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Can Sugar Be Part Of A Healthy Lifestyle?
Jimmy Moore
August 14, 2005

The following is a reprint from my new blog called "Livin' La Vida Low-Carb":

Andrew Briscoe believes sugar is not a 'causative factor' in obesity

This Reuters story which highlights comments made by the head of the Sugar Association at last week's American Sugar Alliance meeting in Sun Valley, Idaho perfectly illustrates why we have an obesity problem in the United States today.

Andrew Briscoe, the president and CEO of the Sugar Association, told his colleagues in the sugar industry that there is not a link between sugar and obesity as has been suggested. Instead, Briscoe blames obesity on people eating too many calories and not getting any exercise. He made these comments in front of a friendly audience at the 22nd Annual International Sweetener Symposium last Wednesday.

"Every major, comprehensive review of the total body of scientific literature continues to exonerate sugars intake as the causative factor in any lifestyle disease, including obesity," Briscoe contended. "We believe in calories in and calories out. Sugar is not a part of obesity issues."

That quote right there from the most powerful voice in the sugar industry is exactly why nearly two out of every three Americans are overweight or obese today. Pretending that this problem does not exist and that sugar does not play not a factor in it is just plain ludicrous. Not that I really expected to hear anything different from the head honcho behind the marketing of sugar in America, but Briscoe's ignorance about the very clear role that sugar has played in the obesity epidemic is either deceptive at best or intentionally misleading at the very worst.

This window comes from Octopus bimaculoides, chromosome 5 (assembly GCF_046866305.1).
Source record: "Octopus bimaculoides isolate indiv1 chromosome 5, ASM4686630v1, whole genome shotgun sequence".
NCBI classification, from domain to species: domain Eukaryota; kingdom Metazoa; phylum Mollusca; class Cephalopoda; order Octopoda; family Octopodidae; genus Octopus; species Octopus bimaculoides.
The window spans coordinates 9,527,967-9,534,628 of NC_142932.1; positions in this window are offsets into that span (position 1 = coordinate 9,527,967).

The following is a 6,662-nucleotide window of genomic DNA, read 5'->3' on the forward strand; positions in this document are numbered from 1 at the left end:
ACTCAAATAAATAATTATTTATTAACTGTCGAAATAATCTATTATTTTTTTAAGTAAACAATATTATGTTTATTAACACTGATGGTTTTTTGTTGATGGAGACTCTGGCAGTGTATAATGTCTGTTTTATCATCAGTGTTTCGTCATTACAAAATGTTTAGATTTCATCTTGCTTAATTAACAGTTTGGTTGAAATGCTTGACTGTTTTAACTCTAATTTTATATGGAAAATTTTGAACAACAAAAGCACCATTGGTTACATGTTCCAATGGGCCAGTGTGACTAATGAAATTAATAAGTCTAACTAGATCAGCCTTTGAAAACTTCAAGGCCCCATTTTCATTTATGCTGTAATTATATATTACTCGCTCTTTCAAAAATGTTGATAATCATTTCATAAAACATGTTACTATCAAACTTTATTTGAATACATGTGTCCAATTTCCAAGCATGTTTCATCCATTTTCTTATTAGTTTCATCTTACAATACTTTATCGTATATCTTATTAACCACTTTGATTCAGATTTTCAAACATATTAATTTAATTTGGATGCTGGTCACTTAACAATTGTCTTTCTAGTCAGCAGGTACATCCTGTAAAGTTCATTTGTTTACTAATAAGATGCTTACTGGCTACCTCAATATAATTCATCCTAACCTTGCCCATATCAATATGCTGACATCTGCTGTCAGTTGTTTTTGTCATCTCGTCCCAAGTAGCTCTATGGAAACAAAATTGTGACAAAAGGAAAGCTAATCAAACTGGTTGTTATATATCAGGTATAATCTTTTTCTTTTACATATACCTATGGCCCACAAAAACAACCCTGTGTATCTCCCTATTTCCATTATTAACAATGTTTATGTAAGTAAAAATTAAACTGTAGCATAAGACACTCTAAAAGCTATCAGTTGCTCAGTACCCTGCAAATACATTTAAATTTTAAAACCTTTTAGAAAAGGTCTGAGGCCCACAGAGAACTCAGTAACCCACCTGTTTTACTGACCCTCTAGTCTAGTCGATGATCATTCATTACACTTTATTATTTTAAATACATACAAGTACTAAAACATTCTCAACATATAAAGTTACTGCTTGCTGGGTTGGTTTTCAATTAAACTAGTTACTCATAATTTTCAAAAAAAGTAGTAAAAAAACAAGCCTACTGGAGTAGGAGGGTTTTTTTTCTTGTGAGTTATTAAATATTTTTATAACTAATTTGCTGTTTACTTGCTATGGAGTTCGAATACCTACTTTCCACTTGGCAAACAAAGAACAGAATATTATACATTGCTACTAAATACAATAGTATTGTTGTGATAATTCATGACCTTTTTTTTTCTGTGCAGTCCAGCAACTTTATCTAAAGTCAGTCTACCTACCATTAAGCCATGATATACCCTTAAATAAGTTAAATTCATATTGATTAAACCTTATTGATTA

Briscoe earnestly believes, or at least that is what he would have us think to save his hide, that sugar is a natural part of any healthy diet and lifestyle. He also contends that it does not matter how much sugar you consume, it will not harm your body in any way. At just 15 calories per teaspoon of sugar, how can something so innocent be so vilified? Awww, we should feel sorry for the poor little sugar industry because everybody's always beating up on them. How can something so all-American cause any harm to anyone?

That's the line of thinking Briscoe is promoting. He is attempting to display a public image that sugar is perfectly fine for people to consume without any consequences whatsoever. The recent marketing campaign for sugar has attempted to create this image in people's minds that sugar can and even should be consumed as part of a healthy lifestyle.

Do you know what this sounds like to me? This sounds like a man who is desperate to see his fledgling industry resurrected from the significant downward spiral that has happened over the past three decades. While sugar consumption per capita was at 102 pounds in 1972, that number had fallen to a net 45 pounds per person in 2002. In other words, the sugar industry is hurting and hurting badly. The greater focus people placed on the role sugar has played in their own health and obesity problems has been credited with this decline.